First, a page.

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Higher ginko biloba dosage needed for yours truly

6 December 2004

Dear Mark,
In poker, could you please explain the difference between a loose and an aggressive player? Fred T.

An aggressive player is NOT the same as a loose player though the two are often confused. Frequent raising and re-raising characterize an aggressive style of poker play. Good aggressive players are very selective about the cards that they will play, but become assertive once they get involved in a hand.
Playing loose simply means playing more hands and holding onto them longer, essentially being "loose" with your money. Surprisingly, Fred, being a loose player doesn't always reflect poor play, especially since being an extremely tight player can cost you dearly, particularly at higher levels of play.

Dear Mark,
Your answer to the reader's question concerning state lotteries was not on point. All state and multi-state lotteries advertise with the disclaimer that the total advertised prize is payable in annual installments, usually 20-30 years. The two winners could have had the entire $20 million if they wished to take their halves over the 30 year period. It is just like buying an annuity. The winners in this case took the other option, receiving the present value (the cost of buying the annuity) of the $20 million in cash. If the cash is chosen, federal taxes on the whole sum received are withheld immediately. The winners taking cash therefore wind up with about 40% of the total prize, equaling $4 million each. Bob J.

With over 400 columns written, it still amazes me when readers spot everything, especially my fuzzy, at best, response to a lottery question a few weeks back. Many writing in stated the purchasing of an annuity as Bob describes above, while others brought up the facet of federal and state taxes being withheld.

The answer should have been that most lotteries give the winner a choice of either taking the prize over time or taking a lump sum up front. What many lottery players don't realize is that when a publicized weekly lotto grand prize is as the question stated $20 million, the lottery has only half of that amount, $10 million, on hand in cash for the winner. Like Bob asserts, to make up the difference, a state lottery will buy a $10 million dollar annuity from an insurance company or bank, which creates a paid up savings account that promises to collect interest on the money so that the interest and principle will total $20 million in 20 or 30 years. Doing this allows state lotteries to offer jackpots twice as large as the actual amount of money available. If the person takes the upfront cash option, they get slightly less than the amount used to purchase the annuity, Uncle Sam snatches his share, and only then can the champagne wishes and caviar dreams begin.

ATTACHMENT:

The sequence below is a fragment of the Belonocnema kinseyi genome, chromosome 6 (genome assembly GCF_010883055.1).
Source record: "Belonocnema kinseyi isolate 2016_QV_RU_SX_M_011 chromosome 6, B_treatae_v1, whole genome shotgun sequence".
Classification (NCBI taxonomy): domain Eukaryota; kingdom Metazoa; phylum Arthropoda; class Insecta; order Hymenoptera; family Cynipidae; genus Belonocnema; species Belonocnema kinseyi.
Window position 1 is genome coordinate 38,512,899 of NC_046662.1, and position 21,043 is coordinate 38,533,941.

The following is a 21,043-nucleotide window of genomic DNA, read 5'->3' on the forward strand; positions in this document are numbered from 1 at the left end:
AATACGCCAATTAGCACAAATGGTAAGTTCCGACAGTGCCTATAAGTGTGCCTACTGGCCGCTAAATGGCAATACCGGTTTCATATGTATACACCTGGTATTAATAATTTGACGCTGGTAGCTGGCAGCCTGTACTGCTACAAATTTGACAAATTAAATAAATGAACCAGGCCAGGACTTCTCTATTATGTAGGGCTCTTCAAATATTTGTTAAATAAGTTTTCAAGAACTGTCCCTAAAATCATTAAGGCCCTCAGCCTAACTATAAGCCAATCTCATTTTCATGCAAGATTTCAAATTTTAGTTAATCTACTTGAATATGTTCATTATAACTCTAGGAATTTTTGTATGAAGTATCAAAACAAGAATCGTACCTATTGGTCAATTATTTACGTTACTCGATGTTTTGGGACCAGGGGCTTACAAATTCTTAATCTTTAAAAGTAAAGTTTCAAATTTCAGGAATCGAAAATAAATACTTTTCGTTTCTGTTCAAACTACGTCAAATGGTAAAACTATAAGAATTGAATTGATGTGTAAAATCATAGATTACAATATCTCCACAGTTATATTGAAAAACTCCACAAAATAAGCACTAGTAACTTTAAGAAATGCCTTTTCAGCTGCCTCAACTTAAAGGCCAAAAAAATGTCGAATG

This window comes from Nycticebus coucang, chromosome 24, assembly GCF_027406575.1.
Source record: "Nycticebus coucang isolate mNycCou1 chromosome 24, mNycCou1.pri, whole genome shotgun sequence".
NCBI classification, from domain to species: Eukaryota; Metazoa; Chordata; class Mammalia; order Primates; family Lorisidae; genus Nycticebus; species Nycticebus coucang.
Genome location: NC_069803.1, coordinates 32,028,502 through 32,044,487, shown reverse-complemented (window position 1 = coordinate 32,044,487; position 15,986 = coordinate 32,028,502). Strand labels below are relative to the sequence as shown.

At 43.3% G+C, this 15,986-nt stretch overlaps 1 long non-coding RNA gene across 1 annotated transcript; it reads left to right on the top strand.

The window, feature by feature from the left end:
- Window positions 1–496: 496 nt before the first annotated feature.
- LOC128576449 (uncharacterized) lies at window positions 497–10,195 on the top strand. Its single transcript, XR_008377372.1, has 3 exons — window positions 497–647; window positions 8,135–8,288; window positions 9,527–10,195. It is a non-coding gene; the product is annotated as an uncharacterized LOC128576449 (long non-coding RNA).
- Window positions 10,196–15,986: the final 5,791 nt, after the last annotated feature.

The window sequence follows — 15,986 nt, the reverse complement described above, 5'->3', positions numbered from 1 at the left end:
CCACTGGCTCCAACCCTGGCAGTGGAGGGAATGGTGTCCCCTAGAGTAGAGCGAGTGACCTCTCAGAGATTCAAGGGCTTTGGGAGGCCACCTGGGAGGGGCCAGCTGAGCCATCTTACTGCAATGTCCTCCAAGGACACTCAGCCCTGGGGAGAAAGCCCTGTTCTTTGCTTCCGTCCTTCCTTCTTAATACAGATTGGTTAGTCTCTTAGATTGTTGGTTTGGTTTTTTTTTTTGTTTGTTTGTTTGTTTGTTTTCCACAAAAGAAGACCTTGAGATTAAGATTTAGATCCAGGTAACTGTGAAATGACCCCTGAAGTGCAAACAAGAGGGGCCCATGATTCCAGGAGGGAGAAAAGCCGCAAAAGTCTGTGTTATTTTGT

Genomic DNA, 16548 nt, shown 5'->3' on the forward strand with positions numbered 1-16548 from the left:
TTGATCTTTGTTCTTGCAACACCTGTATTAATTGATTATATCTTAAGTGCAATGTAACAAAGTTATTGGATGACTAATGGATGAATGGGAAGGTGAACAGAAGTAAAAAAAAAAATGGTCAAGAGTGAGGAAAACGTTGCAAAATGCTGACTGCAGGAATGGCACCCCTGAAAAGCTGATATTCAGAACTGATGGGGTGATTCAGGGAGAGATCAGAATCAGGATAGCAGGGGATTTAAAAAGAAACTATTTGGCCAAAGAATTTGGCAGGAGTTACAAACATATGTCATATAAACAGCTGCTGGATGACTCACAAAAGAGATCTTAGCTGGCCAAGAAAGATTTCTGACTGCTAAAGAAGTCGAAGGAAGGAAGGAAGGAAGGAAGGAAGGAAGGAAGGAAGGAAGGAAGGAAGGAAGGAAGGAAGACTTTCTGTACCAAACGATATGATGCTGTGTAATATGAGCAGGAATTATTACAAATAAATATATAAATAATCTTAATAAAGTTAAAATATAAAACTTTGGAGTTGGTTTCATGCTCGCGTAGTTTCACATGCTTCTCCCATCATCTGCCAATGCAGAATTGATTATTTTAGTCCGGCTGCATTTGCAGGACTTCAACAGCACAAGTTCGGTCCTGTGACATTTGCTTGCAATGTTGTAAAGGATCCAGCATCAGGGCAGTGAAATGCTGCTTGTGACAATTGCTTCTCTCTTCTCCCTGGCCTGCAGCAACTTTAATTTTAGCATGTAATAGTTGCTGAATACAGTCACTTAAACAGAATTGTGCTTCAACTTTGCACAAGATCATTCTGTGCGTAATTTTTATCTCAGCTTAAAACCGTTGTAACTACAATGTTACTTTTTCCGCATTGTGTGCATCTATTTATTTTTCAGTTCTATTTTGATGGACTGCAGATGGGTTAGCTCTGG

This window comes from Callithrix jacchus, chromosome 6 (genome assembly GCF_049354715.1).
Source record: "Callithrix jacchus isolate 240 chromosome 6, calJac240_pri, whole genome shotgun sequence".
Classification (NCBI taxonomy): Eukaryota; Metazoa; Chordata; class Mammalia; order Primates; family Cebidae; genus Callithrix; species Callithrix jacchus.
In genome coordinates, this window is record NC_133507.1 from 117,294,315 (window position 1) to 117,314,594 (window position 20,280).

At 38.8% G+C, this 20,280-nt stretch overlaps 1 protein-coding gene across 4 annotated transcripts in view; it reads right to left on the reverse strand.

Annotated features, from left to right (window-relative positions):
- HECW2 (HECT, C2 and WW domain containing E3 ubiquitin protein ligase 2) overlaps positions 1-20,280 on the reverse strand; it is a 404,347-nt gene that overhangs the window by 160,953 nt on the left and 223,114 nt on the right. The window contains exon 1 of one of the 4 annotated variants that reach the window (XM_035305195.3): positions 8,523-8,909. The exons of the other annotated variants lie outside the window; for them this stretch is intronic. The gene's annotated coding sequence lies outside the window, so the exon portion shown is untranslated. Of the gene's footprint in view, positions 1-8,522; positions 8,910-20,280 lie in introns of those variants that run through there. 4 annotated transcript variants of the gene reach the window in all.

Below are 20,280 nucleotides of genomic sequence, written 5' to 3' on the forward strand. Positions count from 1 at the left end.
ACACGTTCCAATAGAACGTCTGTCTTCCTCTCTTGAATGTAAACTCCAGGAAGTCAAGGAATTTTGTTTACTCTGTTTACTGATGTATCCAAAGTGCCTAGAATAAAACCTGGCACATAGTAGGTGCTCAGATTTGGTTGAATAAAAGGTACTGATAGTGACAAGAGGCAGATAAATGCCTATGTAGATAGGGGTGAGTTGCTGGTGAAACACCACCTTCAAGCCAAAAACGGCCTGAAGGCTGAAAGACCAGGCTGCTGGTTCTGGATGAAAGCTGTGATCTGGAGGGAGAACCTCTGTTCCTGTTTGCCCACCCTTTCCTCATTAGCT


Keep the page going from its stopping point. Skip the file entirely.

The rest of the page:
Dear Mark,
Your Jacks or Better video poker strategy cards states drawing three cards when you have a 3-card straight flush. My question is, must the cards be consecutive? For example, should it be a 7, 8, and 9 of hearts, or can they be any three cards that could form a straight flush? M.C.

A three-card double inside straight flush with one high card (5, 7, and Jack of hearts) or, a three-card inside straight flush with only one gap and no high cards (5, 7 and 8 of hearts) are hands of slightly more value than two high cards. So, M.C., keep your 3-card straight flush. Otherwise, two high cards would be a keeper if your 3-card inside straight were a double inside straight with no high cards (5, 7, and 9 of hearts).

Gambling quote of the week: "Always play the machine nearest the door. No, not because it's programmed to pay out more but because you'll have a fast exit when you lose all your money." --Frank Scoblete, Gambling Author

Higher ginko biloba dosage needed for yours truly is republished from Online.CasinoCity.com.
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Best of Mark Pilarski
Mark Pilarski

As a recognized authority on casino gambling, Mark Pilarski survived 18 years in the casino trenches, working for seven different casinos. Mark now writes a nationally syndicated gambling column, is a university lecturer, author, reviewer and contributing editor for numerous gaming periodicals, and is the creator of the best-selling, award-winning audiocassette series on casino gambling, Hooked on Winning.
Mark Pilarski
As a recognized authority on casino gambling, Mark Pilarski survived 18 years in the casino trenches, working for seven different casinos. Mark now writes a nationally syndicated gambling column, is a university lecturer, author, reviewer and contributing editor for numerous gaming periodicals, and is the creator of the best-selling, award-winning audiocassette series on casino gambling, Hooked on Winning.